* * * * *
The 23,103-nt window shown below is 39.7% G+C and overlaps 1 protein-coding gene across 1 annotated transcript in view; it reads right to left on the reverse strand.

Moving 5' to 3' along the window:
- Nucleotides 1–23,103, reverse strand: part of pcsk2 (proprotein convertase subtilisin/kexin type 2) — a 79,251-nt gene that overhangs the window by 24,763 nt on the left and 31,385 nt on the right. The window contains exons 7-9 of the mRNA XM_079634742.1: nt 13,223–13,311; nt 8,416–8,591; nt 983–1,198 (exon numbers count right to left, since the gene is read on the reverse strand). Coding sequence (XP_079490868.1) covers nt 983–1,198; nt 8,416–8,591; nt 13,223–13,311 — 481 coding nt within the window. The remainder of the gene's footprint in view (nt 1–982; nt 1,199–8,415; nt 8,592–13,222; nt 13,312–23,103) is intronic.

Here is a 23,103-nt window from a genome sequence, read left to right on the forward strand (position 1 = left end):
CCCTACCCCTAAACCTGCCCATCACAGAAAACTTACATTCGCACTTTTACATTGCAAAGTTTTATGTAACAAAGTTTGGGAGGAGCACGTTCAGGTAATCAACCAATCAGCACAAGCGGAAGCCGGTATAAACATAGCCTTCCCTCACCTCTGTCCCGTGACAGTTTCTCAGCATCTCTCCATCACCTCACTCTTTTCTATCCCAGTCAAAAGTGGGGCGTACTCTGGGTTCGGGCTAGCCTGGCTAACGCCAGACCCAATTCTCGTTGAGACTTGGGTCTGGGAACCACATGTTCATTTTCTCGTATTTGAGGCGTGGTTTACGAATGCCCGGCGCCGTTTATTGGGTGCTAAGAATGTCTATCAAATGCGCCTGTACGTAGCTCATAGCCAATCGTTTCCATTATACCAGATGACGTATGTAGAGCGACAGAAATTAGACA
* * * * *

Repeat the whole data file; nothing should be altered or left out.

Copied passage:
The 23,103-nt window shown below is 39.7% G+C and overlaps 1 protein-coding gene across 1 annotated transcript in view; it reads right to left on the reverse strand.

Moving 5' to 3' along the window:
- Nucleotides 1–23,103, reverse strand: part of pcsk2 (proprotein convertase subtilisin/kexin type 2) — a 79,251-nt gene that overhangs the window by 24,763 nt on the left and 31,385 nt on the right. The window contains exons 7-9 of the mRNA XM_079634742.1: nt 13,223–13,311; nt 8,416–8,591; nt 983–1,198 (exon numbers count right to left, since the gene is read on the reverse strand). Coding sequence (XP_079490868.1) covers nt 983–1,198; nt 8,416–8,591; nt 13,223–13,311 — 481 coding nt within the window. The remainder of the gene's footprint in view (nt 1–982; nt 1,199–8,415; nt 8,592–13,222; nt 13,312–23,103) is intronic.

Here is a 23,103-nt window from a genome sequence, read left to right on the forward strand (position 1 = left end):
CCCTACCCCTAAACCTGCCCATCACAGAAAACTTACATTCGCACTTTTACATTGCAAAGTTTTATGTAACAAAGTTTGGGAGGAGCACGTTCAGGTAATCAACCAATCAGCACAAGCGGAAGCCGGTATAAACATAGCCTTCCCTCACCTCTGTCCCGTGACAGTTTCTCAGCATCTCTCCATCACCTCACTCTTTTCTATCCCAGTCAAAAGTGGGGCGTACTCTGGGTTCGGGCTAGCCTGGCTAACGCCAGACCCAATTCTCGTTGAGACTTGGGTCTGGGAACCACATGTTCATTTTCTCGTATTTGAGGCGTGGTTTACGAATGCCCGGCGCCGTTTATTGGGTGCTAAGAATGTCTATCAAATGCGCCTGTACGTAGCTCATAGCCAATCGTTTCCATTATACCAGATGACGTATGTAGAGCGACAGAAATTAGACA